Give education secretary and her reforms a chance
Should we be more concerned that 87 percent of our public schools didn’t make Adequate Yearly Progress or that Democrats are still nitpicking Secretary of Education-designate Hanna Skandera?
I’d say the AYP scores are the least of our worries. It’s apparent by now that this yardstick of the federal No Child Left Behind Act is inherently unfair and unhelpful. We also know that half our kids can’t read and 60 percent struggle with math. That’s why Gov. Susana Martinez plucked a veteran of former Florida Gov. Jeb Bush’s education team to replicate Florida’s success here.
To anyone who would remind me of the famous axiom that what works elsewhere won’t work in New Mexico, I would remind you that the massive education reform package passed on the previous administration’s watch borrowed heavily from the Tennessee model. That bipartisan reform, led by a Democratic governor, improved accountability and teacher pay but failed to produce the needed turnaround.
Now it’s somebody else’s turn, but instead of pulling together, we have petty carping from the Legislative Education Study Committee about Skandera’s use of consultants while she got her team on board and then more carping about how two (two!) of the new hires are from outside the state. One committee member even accused Skandera of being unprepared to lead.
Business managers routinely call in consultants, valued for their objectivity and expertise, to examine a problem and make recommendations. That’s why the New Mexico Business Roundtable for Educational Excellence, which firmly supported the previous reforms, defended Skandera’s use of consultants and supported her decision to hire the “best and brightest” from New Mexico and other states to push reforms. The Roundtable’s leaders called on New Mexicans to give Skandera and “bold change” a chance.
I would second that motion and point out that, considering how politicized education is here, it was probably helpful to get advice from people who had no horse in the race. Beyond that, it’s always been the prerogative of appointees to surround themselves with a few people of their choosing.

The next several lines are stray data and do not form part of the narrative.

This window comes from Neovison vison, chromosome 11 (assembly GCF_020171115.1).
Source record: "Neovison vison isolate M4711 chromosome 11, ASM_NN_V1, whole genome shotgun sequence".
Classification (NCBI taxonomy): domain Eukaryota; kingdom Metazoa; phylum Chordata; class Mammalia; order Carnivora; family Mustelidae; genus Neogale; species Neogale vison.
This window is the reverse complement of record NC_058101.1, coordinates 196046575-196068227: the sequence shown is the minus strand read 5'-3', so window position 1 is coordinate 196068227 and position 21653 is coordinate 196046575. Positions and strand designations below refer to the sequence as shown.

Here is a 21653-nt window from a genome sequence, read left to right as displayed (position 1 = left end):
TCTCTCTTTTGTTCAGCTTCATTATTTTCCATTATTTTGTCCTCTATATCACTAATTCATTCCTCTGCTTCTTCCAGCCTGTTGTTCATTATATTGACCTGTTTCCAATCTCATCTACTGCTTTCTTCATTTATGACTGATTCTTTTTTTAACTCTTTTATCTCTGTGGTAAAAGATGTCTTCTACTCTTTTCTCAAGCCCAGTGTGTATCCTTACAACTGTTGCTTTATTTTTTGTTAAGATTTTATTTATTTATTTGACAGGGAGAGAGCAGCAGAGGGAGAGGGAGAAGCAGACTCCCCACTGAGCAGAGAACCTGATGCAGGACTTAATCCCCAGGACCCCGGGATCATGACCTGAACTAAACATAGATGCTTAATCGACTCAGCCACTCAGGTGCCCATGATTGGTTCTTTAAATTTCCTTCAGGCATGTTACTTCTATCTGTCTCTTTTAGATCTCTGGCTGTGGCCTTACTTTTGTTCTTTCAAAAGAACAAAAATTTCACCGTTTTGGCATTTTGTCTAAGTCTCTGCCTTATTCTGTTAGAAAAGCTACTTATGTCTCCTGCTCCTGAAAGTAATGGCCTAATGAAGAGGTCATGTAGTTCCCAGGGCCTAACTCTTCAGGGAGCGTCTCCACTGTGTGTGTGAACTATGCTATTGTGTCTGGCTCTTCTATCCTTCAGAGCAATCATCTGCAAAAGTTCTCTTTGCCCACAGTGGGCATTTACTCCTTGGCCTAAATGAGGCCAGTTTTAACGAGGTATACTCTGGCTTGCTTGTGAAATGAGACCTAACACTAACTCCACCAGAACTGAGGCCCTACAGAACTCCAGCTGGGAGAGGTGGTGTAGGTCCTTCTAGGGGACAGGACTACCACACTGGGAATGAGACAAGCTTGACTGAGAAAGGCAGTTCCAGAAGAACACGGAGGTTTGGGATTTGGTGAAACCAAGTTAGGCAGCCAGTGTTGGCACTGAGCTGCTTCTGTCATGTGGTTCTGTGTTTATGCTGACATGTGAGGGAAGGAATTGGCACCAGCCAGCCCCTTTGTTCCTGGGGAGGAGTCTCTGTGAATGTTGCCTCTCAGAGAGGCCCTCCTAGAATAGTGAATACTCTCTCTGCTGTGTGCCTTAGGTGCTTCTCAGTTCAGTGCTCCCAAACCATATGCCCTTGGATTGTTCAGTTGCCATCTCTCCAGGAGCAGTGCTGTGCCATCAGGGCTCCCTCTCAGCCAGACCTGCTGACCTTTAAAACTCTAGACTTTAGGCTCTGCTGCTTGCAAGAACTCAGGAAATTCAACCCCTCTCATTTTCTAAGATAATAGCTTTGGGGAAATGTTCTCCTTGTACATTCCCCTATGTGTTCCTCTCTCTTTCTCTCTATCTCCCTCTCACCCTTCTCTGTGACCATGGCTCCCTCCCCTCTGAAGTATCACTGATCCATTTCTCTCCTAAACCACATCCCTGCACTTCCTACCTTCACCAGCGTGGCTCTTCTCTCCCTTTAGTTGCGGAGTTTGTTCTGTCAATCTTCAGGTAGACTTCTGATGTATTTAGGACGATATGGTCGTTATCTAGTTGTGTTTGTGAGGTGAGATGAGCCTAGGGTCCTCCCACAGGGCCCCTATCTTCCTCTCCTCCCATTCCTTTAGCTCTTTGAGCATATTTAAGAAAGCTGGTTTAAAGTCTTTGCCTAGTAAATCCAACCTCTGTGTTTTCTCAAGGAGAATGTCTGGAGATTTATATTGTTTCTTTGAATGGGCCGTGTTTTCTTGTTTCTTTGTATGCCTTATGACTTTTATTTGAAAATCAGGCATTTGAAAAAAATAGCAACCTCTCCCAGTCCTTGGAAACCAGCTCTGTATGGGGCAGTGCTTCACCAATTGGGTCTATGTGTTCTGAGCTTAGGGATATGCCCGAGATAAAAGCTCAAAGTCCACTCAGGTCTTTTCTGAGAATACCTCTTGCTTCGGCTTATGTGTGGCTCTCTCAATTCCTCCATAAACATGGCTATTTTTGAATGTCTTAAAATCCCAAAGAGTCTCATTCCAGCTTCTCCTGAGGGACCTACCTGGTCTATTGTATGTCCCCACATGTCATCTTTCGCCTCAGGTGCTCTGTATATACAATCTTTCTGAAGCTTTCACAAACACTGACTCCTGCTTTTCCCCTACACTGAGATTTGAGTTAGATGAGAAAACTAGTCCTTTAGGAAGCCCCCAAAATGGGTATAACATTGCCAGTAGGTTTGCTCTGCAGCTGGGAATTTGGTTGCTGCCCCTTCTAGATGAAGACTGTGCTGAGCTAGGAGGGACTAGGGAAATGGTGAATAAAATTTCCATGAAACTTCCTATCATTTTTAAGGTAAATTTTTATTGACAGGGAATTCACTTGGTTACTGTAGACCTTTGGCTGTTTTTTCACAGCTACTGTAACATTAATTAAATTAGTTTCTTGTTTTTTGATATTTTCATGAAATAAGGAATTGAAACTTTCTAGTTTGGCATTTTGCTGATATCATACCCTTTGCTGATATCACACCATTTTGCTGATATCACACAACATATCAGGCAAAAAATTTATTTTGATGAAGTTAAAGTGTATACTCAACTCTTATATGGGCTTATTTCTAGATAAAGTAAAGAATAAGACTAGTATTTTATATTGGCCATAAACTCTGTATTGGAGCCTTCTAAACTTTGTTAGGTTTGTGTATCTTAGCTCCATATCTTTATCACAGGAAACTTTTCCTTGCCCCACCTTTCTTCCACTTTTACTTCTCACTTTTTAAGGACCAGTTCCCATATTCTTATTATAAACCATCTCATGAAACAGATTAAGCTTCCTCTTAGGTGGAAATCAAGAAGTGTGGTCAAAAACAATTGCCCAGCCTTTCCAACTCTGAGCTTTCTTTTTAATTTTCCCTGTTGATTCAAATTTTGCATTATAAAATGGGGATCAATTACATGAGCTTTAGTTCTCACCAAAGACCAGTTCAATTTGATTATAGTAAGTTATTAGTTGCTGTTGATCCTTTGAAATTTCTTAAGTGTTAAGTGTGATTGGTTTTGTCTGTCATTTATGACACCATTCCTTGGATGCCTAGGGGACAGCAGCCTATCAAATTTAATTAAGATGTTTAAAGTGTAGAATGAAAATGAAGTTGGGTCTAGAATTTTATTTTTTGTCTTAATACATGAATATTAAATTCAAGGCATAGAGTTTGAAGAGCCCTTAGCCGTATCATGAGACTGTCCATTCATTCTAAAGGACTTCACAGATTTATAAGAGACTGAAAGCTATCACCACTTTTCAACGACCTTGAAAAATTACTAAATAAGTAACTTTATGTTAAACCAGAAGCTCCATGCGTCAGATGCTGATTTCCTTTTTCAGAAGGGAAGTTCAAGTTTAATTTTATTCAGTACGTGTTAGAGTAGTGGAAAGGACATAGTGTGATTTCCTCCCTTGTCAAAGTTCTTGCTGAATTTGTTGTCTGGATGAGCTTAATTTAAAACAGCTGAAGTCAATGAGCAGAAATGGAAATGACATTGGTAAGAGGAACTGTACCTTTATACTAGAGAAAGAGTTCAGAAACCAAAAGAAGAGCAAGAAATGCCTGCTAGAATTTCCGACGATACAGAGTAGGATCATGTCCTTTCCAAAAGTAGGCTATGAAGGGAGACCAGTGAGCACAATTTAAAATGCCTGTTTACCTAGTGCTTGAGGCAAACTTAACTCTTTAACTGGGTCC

Skandera disagrees with the Adequate Yearly Progress measures, which is why she is anxious to introduce the A-to-F grading system approved in this year’s legislative session. And she intends to apply for a waiver from the requirements and penalties of No Child Left Behind; U.S. Secretary of Education Arne Duncan has indicated he may offer waivers if states have other systems in place.
The A-to-F system has its own hazards, however. At a June Education Study Committee meeting, superintendents had some reservations. The state doesn’t test students in all grades, and the proposed rating system is based on just reading and math. Many superintendents support the law, said Tom Sullivan, executive director of the New Mexico Coalition of School Administrators, but see bugs to be worked out. Among other things, they want graduation rates to include students who take five years and not four.
“What we are basically being presented with is a Florida model with the word ‘Florida’ whited out and ‘New Mexico’ typed in,” Sullivan said.
The Coalition for Excellence in Science and Math Education (http://www.cesame-nm.org/) has concerns about how the grade is calculated. A school’s performance reflects a multitude of variables, the two biggest being student demographics and poverty. Account for these variables and you get a reasonably fair and accurate measure that can be compared with statistical expectations.
If the school is doing better, it’s on the right track and can be an example to others like it. If it’s lagging, it can get help. Without a meaningful adjustment, all you have is another No Child Left Behind.
It would be nice to see the education committee’s Dems give Skandera the tools she wants and hold her accountable. If she doesn’t deliver, she and her boss get a failing grade.
© New Mexico News Services 2011